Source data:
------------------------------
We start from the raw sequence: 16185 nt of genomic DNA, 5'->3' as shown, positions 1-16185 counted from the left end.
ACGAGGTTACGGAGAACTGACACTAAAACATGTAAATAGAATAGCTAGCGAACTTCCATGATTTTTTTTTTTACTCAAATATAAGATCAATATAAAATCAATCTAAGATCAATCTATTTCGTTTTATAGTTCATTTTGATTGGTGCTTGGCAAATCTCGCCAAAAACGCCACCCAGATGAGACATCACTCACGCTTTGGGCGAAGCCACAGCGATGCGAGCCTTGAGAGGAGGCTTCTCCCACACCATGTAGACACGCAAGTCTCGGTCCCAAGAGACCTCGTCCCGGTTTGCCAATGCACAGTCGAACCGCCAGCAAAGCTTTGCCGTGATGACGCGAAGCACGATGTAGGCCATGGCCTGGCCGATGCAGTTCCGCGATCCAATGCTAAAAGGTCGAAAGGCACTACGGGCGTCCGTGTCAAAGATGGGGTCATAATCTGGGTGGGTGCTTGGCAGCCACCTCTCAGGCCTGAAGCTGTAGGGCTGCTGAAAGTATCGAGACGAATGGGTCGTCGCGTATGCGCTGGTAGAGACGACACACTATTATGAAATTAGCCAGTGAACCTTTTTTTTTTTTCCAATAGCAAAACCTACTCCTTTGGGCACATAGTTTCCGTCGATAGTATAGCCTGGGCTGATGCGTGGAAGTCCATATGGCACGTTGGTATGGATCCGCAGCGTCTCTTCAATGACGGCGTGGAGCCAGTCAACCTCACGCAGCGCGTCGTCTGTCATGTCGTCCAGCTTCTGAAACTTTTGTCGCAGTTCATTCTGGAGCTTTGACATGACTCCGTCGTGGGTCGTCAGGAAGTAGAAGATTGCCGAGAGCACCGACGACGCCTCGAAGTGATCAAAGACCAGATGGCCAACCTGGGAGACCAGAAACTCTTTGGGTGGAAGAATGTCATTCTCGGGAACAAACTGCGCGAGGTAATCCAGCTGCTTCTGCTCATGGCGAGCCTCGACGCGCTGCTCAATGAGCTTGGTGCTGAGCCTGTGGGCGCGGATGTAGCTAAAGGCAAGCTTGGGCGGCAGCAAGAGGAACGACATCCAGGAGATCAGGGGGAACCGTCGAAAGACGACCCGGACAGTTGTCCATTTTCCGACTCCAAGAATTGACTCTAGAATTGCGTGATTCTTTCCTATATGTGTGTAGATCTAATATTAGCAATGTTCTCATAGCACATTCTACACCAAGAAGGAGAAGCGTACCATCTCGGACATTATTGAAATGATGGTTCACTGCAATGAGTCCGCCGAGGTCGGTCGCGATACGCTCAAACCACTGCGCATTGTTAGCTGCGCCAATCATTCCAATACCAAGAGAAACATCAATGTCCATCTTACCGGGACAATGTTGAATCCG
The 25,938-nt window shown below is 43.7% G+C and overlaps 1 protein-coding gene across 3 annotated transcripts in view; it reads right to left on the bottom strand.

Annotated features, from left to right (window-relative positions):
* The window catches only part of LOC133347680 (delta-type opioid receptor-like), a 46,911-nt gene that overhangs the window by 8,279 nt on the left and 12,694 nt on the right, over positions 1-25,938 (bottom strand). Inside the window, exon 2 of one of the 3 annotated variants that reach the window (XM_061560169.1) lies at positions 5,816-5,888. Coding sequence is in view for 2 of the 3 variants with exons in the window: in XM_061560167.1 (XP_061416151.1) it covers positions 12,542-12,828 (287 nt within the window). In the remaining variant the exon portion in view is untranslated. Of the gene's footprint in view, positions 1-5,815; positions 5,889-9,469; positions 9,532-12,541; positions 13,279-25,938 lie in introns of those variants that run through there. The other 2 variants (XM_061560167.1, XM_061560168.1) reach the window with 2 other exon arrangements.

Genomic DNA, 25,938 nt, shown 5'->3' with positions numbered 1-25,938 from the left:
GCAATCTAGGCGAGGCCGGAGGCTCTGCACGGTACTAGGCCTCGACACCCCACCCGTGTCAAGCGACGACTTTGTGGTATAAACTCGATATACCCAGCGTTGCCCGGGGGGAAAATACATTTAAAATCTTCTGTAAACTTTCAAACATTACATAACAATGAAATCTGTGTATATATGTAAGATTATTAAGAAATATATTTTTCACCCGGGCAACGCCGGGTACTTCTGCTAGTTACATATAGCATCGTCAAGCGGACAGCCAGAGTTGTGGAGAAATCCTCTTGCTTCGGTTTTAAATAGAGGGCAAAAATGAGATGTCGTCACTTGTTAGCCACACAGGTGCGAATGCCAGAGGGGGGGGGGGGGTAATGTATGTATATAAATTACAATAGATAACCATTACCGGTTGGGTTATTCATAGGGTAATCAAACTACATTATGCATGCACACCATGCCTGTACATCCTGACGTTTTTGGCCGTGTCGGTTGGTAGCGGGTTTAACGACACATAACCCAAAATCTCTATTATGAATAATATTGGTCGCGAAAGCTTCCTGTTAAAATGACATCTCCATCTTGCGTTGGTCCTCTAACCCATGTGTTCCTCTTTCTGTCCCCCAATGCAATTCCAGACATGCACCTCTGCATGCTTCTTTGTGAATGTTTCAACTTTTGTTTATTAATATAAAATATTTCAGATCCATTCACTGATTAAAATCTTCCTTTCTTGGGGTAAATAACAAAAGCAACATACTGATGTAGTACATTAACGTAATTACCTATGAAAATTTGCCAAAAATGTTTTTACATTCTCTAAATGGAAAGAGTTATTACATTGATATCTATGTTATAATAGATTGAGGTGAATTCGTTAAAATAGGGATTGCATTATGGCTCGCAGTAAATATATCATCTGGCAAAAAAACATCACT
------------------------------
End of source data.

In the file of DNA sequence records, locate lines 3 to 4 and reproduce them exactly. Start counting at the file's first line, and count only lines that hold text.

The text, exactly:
The 25,938-nt window shown below is 43.7% G+C and overlaps 1 protein-coding gene across 3 annotated transcripts in view; it reads right to left on the bottom strand.

Annotated features, from left to right (window-relative positions):